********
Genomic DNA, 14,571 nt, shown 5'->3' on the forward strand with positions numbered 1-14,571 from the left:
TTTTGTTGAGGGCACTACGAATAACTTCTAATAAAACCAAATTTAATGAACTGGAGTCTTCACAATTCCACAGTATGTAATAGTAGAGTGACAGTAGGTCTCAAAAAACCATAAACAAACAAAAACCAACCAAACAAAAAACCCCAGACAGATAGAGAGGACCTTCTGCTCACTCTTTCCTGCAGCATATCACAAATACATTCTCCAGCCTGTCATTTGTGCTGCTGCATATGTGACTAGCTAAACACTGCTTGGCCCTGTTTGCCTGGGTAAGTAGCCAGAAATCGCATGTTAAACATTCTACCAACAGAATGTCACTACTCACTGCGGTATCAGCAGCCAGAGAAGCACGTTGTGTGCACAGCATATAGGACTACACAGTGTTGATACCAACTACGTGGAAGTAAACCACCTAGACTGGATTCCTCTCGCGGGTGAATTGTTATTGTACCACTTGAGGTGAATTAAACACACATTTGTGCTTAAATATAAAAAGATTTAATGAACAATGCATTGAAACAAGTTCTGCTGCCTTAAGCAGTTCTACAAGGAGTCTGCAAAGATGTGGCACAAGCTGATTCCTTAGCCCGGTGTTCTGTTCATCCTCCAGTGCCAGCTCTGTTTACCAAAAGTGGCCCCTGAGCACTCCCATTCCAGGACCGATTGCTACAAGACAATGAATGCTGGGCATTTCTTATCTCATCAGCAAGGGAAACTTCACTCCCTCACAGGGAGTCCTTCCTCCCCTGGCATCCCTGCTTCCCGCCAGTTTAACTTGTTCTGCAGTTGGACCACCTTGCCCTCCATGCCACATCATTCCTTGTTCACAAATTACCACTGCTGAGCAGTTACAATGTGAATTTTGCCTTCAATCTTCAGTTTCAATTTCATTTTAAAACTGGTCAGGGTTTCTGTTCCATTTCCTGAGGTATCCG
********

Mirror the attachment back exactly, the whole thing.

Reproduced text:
Genomic DNA, 14,571 nt, shown 5'->3' on the forward strand with positions numbered 1-14,571 from the left:
TTTTGTTGAGGGCACTACGAATAACTTCTAATAAAACCAAATTTAATGAACTGGAGTCTTCACAATTCCACAGTATGTAATAGTAGAGTGACAGTAGGTCTCAAAAAACCATAAACAAACAAAAACCAACCAAACAAAAAACCCCAGACAGATAGAGAGGACCTTCTGCTCACTCTTTCCTGCAGCATATCACAAATACATTCTCCAGCCTGTCATTTGTGCTGCTGCATATGTGACTAGCTAAACACTGCTTGGCCCTGTTTGCCTGGGTAAGTAGCCAGAAATCGCATGTTAAACATTCTACCAACAGAATGTCACTACTCACTGCGGTATCAGCAGCCAGAGAAGCACGTTGTGTGCACAGCATATAGGACTACACAGTGTTGATACCAACTACGTGGAAGTAAACCACCTAGACTGGATTCCTCTCGCGGGTGAATTGTTATTGTACCACTTGAGGTGAATTAAACACACATTTGTGCTTAAATATAAAAAGATTTAATGAACAATGCATTGAAACAAGTTCTGCTGCCTTAAGCAGTTCTACAAGGAGTCTGCAAAGATGTGGCACAAGCTGATTCCTTAGCCCGGTGTTCTGTTCATCCTCCAGTGCCAGCTCTGTTTACCAAAAGTGGCCCCTGAGCACTCCCATTCCAGGACCGATTGCTACAAGACAATGAATGCTGGGCATTTCTTATCTCATCAGCAAGGGAAACTTCACTCCCTCACAGGGAGTCCTTCCTCCCCTGGCATCCCTGCTTCCCGCCAGTTTAACTTGTTCTGCAGTTGGACCACCTTGCCCTCCATGCCACATCATTCCTTGTTCACAAATTACCACTGCTGAGCAGTTACAATGTGAATTTTGCCTTCAATCTTCAGTTTCAATTTCATTTTAAAACTGGTCAGGGTTTCTGTTCCATTTCCTGAGGTATCCG